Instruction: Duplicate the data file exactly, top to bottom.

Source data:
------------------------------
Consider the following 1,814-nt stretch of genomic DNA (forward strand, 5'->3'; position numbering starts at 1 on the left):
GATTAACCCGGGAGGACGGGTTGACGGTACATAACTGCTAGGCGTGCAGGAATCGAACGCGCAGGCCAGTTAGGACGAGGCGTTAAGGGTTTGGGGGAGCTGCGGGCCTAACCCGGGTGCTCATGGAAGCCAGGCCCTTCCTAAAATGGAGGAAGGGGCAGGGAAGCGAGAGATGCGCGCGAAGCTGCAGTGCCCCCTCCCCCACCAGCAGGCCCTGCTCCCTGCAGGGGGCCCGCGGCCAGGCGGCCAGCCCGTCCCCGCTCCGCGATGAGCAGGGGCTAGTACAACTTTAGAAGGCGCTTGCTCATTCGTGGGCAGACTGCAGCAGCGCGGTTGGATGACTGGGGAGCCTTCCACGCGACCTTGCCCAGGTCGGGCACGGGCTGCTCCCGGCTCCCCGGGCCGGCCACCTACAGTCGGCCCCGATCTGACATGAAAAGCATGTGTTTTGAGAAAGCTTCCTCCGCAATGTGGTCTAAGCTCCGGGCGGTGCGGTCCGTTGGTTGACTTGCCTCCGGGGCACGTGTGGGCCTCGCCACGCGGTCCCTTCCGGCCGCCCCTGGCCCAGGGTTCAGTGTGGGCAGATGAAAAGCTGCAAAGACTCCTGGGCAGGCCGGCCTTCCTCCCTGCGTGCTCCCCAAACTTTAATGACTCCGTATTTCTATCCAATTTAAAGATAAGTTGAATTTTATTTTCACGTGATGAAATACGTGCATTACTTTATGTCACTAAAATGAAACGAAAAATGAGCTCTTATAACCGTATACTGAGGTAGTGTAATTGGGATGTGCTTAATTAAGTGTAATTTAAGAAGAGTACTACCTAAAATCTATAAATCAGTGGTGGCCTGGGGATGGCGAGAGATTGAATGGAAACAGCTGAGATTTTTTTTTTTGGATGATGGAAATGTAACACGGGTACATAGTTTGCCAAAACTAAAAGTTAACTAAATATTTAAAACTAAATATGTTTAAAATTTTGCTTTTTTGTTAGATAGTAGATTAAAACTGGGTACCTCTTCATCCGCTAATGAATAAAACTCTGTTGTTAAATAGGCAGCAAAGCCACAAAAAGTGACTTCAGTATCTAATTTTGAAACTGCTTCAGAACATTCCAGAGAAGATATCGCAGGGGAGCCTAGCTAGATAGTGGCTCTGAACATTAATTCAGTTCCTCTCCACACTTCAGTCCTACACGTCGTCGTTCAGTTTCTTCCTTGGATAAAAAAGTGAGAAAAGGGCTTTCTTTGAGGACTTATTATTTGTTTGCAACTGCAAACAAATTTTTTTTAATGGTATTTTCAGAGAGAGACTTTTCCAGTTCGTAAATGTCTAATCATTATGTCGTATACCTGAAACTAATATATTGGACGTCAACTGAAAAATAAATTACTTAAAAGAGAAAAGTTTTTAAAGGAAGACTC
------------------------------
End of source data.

Consider the following 1,814-nt stretch of genomic DNA (forward strand, 5'->3'; position numbering starts at 1 on the left):
GATTAACCCGGGAGGACGGGTTGACGGTACATAACTGCTAGGCGTGCAGGAATCGAACGCGCAGGCCAGTTAGGACGAGGCGTTAAGGGTTTGGGGGAGCTGCGGGCCTAACCCGGGTGCTCATGGAAGCCAGGCCCTTCCTAAAATGGAGGAAGGGGCAGGGAAGCGAGAGATGCGCGCGAAGCTGCAGTGCCCCCTCCCCCACCAGCAGGCCCTGCTCCCTGCAGGGGGCCCGCGGCCAGGCGGCCAGCCCGTCCCCGCTCCGCGATGAGCAGGGGCTAGTACAACTTTAGAAGGCGCTTGCTCATTCGTGGGCAGACTGCAGCAGCGCGGTTGGATGACTGGGGAGCCTTCCACGCGACCTTGCCCAGGTCGGGCACGGGCTGCTCCCGGCTCCCCGGGCCGGCCACCTACAGTCGGCCCCGATCTGACATGAAAAGCATGTGTTTTGAGAAAGCTTCCTCCGCAATGTGGTCTAAGCTCCGGGCGGTGCGGTCCGTTGGTTGACTTGCCTCCGGGGCACGTGTGGGCCTCGCCACGCGGTCCCTTCCGGCCGCCCCTGGCCCAGGGTTCAGTGTGGGCAGATGAAAAGCTGCAAAGACTCCTGGGCAGGCCGGCCTTCCTCCCTGCGTGCTCCCCAAACTTTAATGACTCCGTATTTCTATCCAATTTAAAGATAAGTTGAATTTTATTTTCACGTGATGAAATACGTGCATTACTTTATGTCACTAAAATGAAACGAAAAATGAGCTCTTATAACCGTATACTGAGGTAGTGTAATTGGGATGTGCTTAATTAAGTGTAATTTAAGAAGAGTACTACCTAAAATCTATAAATCAGTGGTGGCCTGGGGATGGCGAGAGATTGAATGGAAACAGCTGAGATTTTTTTTTTTGGATGATGGAAATGTAACACGGGTACATAGTTTGCCAAAACTAAAAGTTAACTAAATATTTAAAACTAAATATGTTTAAAATTTTGCTTTTTTGTTAGATAGTAGATTAAAACTGGGTACCTCTTCATCCGCTAATGAATAAAACTCTGTTGTTAAATAGGCAGCAAAGCCACAAAAAGTGACTTCAGTATCTAATTTTGAAACTGCTTCAGAACATTCCAGAGAAGATATCGCAGGGGAGCCTAGCTAGATAGTGGCTCTGAACATTAATTCAGTTCCTCTCCACACTTCAGTCCTACACGTCGTCGTTCAGTTTCTTCCTTGGATAAAAAAGTGAGAAAAGGGCTTTCTTTGAGGACTTATTATTTGTTTGCAACTGCAAACAAATTTTTTTTAATGGTATTTTCAGAGAGAGACTTTTCCAGTTCGTAAATGTCTAATCATTATGTCGTATACCTGAAACTAATATATTGGACGTCAACTGAAAAATAAATTACTTAAAAGAGAAAAGTTTTTAAAGGAAGACTC